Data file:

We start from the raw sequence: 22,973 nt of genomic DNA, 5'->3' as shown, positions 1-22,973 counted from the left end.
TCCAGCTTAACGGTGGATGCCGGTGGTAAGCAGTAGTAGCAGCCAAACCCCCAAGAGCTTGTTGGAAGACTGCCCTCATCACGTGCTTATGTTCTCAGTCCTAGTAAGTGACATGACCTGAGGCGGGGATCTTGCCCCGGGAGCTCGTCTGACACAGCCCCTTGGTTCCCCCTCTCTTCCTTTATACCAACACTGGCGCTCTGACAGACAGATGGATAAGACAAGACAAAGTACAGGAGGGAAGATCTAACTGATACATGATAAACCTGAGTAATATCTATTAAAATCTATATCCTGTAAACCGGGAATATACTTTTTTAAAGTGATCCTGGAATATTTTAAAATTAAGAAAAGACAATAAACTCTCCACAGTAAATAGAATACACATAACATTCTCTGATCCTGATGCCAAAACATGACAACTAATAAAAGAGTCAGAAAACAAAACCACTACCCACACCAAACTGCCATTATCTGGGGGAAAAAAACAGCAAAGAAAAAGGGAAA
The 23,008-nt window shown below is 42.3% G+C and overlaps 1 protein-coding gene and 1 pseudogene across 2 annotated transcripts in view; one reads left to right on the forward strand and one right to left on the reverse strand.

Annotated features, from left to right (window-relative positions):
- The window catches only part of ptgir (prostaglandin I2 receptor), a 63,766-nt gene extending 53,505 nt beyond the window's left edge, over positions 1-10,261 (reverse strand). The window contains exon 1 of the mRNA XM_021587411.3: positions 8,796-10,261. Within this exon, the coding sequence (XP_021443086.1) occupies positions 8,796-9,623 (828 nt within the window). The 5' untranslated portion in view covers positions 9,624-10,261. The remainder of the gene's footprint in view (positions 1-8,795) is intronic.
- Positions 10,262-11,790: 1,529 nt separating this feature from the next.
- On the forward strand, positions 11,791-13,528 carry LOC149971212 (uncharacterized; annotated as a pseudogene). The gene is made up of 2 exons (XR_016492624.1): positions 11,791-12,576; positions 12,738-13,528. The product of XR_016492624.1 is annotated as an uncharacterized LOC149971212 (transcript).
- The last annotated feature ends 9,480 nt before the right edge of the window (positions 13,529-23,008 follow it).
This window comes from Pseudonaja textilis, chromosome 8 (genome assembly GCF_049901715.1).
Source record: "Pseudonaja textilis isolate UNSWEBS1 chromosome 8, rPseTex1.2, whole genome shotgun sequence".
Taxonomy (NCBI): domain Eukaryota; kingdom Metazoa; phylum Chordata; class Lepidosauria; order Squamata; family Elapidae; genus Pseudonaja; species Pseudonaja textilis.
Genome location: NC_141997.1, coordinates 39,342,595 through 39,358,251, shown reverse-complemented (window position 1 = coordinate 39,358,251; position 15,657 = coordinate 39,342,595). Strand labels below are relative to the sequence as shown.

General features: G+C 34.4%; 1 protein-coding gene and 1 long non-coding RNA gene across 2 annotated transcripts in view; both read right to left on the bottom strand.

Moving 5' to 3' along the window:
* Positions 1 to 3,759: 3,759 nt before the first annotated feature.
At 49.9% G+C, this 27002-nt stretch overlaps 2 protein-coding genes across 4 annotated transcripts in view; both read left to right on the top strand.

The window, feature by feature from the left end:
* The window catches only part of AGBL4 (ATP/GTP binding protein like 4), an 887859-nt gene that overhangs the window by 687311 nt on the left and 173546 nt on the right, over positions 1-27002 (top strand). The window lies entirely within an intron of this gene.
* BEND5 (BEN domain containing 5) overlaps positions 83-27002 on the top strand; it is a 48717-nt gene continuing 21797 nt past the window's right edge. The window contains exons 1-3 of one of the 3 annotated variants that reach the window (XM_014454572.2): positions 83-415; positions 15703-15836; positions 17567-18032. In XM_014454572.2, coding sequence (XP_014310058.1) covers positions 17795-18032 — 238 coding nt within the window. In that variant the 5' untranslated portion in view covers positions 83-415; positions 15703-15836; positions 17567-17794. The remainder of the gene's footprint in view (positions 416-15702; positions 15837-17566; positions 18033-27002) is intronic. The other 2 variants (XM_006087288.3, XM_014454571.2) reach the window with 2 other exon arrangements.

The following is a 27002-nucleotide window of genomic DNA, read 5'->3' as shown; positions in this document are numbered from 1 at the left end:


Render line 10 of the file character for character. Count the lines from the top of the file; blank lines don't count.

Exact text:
Source record: "Pseudonaja textilis isolate UNSWEBS1 chromosome 8, rPseTex1.2, whole genome shotgun sequence".